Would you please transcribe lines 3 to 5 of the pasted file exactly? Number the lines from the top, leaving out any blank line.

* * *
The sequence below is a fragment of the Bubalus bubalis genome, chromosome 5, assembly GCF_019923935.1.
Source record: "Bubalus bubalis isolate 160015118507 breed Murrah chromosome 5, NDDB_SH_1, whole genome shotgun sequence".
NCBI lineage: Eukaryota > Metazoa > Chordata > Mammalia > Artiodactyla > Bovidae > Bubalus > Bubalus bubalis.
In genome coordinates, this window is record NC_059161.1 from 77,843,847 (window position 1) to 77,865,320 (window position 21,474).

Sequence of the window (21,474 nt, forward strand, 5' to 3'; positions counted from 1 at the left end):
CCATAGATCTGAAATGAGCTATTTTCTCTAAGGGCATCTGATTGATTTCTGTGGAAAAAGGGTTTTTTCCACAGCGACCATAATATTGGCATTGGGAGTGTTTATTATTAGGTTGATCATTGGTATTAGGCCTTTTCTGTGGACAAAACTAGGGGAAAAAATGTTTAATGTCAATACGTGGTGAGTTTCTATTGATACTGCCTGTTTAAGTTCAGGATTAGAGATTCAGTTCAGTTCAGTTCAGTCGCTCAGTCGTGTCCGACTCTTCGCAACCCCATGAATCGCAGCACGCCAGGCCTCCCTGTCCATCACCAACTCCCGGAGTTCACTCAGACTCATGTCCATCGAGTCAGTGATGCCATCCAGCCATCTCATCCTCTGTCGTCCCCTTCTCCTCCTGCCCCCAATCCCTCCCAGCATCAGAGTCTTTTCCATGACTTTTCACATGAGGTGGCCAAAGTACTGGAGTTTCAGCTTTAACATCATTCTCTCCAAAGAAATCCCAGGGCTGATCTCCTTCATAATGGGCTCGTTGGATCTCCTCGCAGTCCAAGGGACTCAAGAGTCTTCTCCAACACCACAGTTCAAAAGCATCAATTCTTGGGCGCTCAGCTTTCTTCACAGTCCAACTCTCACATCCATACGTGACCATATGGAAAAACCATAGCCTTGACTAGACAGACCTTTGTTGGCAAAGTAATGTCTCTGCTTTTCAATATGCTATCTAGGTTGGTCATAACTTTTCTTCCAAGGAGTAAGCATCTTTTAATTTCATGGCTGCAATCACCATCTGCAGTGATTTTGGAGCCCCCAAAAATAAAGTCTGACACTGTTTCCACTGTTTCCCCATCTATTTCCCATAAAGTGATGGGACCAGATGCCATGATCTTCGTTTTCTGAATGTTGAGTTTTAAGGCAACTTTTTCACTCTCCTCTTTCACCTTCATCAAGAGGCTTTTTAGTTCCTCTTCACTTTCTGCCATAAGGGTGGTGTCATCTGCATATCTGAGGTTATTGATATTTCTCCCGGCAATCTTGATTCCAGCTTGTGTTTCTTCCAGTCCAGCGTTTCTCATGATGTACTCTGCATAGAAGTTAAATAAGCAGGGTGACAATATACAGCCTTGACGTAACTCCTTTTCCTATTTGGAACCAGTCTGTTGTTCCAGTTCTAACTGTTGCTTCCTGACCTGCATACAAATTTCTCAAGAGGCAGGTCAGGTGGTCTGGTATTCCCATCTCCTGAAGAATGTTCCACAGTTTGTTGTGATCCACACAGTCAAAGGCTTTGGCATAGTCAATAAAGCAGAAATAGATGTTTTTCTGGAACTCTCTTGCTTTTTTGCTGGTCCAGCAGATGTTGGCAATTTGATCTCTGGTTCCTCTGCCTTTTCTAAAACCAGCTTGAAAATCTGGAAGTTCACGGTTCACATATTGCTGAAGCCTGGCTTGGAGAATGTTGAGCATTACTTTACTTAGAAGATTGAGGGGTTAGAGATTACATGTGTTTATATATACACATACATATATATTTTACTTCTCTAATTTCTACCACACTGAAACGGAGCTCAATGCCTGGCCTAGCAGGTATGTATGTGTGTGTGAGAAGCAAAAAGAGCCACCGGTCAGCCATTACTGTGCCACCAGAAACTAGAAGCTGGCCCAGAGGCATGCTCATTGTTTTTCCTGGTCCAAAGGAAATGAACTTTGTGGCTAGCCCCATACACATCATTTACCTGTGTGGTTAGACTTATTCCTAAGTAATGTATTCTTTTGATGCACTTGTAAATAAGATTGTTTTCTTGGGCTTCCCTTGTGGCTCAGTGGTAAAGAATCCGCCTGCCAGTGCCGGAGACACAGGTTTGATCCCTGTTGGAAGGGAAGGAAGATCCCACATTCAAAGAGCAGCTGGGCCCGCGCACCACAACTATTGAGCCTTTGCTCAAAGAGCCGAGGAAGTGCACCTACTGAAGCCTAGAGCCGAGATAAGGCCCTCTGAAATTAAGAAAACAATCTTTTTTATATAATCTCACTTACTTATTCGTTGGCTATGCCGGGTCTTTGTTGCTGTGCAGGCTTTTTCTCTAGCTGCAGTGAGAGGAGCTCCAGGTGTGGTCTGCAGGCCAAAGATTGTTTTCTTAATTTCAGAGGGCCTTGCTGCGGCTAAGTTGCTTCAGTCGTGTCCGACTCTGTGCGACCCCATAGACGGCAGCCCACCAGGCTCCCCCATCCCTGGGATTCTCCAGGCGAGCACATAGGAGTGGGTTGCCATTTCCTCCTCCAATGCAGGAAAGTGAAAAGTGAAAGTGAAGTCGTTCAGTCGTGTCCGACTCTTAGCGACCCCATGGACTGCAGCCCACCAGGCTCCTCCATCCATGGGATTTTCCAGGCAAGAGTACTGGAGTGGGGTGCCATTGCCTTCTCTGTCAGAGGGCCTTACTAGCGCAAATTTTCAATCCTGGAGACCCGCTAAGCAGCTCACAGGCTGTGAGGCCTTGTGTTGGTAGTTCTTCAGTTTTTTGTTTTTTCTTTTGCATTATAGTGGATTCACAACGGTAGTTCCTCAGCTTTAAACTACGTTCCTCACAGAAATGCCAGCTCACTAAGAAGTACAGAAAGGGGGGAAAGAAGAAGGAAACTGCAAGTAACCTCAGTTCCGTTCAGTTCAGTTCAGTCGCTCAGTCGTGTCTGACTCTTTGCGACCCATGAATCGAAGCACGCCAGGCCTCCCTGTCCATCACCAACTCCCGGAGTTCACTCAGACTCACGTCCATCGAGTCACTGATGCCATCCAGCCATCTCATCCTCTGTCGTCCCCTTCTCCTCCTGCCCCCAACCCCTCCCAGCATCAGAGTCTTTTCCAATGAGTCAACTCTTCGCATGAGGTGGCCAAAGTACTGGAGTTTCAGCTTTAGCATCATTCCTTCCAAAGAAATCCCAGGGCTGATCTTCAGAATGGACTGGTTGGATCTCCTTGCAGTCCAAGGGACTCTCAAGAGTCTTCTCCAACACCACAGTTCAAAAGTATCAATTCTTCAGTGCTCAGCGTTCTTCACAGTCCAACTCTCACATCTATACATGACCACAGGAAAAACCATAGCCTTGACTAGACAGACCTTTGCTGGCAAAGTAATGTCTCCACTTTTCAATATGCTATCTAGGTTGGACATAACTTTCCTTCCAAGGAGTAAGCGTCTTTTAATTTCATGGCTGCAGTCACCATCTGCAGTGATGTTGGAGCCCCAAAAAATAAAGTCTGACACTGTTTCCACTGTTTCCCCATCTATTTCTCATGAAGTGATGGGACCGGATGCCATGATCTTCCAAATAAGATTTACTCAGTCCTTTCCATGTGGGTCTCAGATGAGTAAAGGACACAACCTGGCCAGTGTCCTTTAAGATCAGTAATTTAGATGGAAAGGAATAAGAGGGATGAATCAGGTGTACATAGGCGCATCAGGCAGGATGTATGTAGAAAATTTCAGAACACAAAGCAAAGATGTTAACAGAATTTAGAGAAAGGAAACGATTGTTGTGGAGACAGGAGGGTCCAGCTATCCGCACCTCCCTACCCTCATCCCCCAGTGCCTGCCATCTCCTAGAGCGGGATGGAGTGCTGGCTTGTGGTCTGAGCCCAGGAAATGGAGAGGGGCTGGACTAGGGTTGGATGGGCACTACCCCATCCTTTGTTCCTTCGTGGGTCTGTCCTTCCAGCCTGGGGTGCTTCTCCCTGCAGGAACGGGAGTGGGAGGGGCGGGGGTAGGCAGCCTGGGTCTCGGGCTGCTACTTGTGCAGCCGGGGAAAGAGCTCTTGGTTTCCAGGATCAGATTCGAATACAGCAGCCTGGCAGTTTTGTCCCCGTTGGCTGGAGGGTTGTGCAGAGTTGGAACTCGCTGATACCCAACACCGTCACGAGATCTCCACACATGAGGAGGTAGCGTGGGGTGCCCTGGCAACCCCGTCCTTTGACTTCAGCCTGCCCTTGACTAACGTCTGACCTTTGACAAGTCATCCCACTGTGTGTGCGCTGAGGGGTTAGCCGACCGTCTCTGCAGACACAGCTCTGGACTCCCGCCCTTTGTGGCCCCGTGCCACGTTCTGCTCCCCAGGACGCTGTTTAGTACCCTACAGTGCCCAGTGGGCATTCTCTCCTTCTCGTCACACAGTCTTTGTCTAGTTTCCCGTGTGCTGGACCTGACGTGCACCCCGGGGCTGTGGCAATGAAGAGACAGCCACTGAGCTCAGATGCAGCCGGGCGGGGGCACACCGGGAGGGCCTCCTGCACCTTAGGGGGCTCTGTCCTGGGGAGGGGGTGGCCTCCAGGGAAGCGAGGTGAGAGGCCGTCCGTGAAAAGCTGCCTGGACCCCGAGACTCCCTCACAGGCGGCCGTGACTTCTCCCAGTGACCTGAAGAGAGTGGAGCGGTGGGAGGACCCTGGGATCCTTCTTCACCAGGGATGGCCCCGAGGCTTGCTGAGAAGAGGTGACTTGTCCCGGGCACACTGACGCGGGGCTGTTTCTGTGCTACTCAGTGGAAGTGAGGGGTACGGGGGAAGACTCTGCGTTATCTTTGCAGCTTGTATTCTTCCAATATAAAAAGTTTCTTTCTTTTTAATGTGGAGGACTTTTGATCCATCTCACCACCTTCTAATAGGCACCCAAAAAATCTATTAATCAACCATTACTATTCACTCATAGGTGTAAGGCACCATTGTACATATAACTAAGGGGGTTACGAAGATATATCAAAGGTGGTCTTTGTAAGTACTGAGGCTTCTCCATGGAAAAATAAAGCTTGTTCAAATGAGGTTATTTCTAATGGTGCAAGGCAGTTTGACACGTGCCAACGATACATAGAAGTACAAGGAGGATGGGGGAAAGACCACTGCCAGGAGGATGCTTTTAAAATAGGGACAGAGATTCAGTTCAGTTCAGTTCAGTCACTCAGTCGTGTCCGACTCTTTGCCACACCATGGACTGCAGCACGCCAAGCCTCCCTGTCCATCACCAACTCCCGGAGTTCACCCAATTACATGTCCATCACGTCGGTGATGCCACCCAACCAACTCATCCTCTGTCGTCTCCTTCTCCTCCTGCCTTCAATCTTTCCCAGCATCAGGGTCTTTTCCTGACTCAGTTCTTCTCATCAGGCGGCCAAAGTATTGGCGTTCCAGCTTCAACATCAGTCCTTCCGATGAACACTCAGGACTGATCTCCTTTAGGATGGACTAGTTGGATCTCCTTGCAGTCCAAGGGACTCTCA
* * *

NCBI lineage: Eukaryota > Metazoa > Chordata > Mammalia > Artiodactyla > Bovidae > Bubalus > Bubalus bubalis.
In genome coordinates, this window is record NC_059161.1 from 77,843,847 (window position 1) to 77,865,320 (window position 21,474).

Sequence of the window (21,474 nt, forward strand, 5' to 3'; positions counted from 1 at the left end):